Taijiquan Xue (A Study of Taiji Boxing), by Sun Lutang

Taijiquan Xue (A Study of Taiji Boxing), by Sun Lutang
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    Taijiquan Xue (A Study of Taiji Boxing), by Sun Lutang, translated by Joseph Crandall.(Plastic Binder, 99 pp. (Duplication of over 130 original photos)

    Taijiquan Xue (A Study of Taiji Boxing) is a timeless work by Sun Lutang that not only establishes the Sun style as one of the five major styles of Taijiqujan, but sheds light on Sun's unique take on Nei Jia Kung Fu.

    This is the first English translation of Sun's definitive work, and was completed a full two years before any others surfaced on the market.

    The book is divided into two parts as follows:

    The first part details Wuji and Taiji (or the solo practice), and the insightful information is applicable across styles. Also of note is the complete translation of the Sun Style Taiji form with copies of the original photos of Sun Lutang himself performing the postures.

    The second part, called, "Taijiquan Striking Hand Functional Method," profiles Sun's analysis of the application of Taijiquan and eludes to its similarity to Bagua and Xingyi. A two person form, with the original photos, which expounds on the essence of Peng, Lu, Ji, and An is also covered.

    The Appendix reveals a translation of Li Yi Yu's, "Five Character Secret." Li Yi Yu was Wu Yuxian's nephew. Wu Yuxian fathered the original style which served as the basis of Sun Lutang's development of his own style of Taijiquan.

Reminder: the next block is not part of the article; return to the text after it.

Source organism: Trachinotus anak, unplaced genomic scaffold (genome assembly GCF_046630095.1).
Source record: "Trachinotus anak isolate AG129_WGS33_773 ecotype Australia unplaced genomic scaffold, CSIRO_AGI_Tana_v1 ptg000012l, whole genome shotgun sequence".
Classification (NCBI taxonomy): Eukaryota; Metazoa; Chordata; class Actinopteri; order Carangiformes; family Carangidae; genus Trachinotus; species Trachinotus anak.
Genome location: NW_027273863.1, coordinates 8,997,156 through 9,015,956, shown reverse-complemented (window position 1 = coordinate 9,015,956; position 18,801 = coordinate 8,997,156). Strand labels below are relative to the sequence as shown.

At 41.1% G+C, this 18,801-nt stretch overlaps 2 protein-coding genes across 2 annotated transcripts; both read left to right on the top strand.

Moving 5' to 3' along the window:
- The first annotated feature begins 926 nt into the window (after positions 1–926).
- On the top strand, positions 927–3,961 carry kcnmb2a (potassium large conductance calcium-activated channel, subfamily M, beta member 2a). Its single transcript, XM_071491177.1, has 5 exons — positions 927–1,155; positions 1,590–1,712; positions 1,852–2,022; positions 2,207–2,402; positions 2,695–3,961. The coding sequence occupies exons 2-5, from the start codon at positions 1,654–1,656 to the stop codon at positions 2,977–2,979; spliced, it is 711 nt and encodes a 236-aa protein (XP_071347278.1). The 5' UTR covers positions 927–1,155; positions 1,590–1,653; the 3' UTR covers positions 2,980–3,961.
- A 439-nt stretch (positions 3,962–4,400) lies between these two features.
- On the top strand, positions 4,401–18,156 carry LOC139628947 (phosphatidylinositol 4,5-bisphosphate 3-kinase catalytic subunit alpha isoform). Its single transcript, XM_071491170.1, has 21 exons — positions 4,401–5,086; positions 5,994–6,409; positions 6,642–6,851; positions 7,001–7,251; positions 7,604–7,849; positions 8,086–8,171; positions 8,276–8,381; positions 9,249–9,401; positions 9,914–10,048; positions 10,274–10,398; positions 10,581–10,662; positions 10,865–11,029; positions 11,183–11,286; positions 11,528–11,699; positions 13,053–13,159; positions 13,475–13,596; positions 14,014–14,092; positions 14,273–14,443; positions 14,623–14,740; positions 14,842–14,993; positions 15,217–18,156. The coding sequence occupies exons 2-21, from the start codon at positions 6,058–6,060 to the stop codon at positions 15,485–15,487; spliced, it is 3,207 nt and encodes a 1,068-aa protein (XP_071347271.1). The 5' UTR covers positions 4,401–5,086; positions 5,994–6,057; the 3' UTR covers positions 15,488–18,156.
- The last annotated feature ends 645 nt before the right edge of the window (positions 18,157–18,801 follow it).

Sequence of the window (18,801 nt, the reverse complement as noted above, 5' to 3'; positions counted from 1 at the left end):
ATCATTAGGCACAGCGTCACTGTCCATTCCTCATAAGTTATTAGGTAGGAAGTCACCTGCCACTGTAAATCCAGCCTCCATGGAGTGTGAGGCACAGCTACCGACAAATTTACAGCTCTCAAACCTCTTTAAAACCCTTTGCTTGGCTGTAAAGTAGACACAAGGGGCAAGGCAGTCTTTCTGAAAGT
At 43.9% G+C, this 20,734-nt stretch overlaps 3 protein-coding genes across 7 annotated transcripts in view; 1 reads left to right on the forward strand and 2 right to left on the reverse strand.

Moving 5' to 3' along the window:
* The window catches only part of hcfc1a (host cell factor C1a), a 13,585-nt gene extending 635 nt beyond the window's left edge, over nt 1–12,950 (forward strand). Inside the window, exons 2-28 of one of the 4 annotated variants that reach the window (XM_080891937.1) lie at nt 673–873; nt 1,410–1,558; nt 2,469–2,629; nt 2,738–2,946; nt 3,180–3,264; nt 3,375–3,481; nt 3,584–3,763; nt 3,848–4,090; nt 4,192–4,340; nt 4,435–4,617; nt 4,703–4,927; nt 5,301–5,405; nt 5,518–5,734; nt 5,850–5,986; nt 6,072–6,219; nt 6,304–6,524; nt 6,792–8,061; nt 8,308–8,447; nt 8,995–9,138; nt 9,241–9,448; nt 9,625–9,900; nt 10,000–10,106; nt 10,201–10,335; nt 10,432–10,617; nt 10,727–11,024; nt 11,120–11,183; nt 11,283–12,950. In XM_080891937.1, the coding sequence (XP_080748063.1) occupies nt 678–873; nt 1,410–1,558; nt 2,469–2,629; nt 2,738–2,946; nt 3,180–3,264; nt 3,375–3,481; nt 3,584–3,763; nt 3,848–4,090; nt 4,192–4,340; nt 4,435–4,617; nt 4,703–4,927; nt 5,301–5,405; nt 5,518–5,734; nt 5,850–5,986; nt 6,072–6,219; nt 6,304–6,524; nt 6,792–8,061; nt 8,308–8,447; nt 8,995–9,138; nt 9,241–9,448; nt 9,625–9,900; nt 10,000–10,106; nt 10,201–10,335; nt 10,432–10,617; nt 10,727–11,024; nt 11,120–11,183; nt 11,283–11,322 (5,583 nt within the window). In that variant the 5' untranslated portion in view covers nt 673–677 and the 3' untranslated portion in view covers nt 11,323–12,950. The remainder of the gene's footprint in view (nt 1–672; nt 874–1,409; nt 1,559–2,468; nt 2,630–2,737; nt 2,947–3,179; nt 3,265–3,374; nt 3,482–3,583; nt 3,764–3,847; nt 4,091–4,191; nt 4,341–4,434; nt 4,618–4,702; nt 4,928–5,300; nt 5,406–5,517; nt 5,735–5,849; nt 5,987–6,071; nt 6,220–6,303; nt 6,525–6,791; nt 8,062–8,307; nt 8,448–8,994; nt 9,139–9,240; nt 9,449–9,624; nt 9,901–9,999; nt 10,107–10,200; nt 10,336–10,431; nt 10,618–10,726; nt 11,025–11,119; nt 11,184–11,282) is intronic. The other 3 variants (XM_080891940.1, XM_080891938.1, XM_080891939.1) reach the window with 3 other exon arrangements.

There's a clear purpose in all of Crandall's translations of trying to communicate the intentions of the original author, and this classic by Sun Lutang is no exception. In fact, this could be one of Crandall's best efforts.

    This cannot always be said about other translations of this book or others. For example, Crandall does not commit the error of rejecting one of the main themes of the original author that of the exploration and definition of the internal practice, which is contrary to another translation in which the translator takes liberties to reject the idea that there is a distinction between internal and external arts. Therefore, in that context, Crandall's translation supports the intentions of the original author.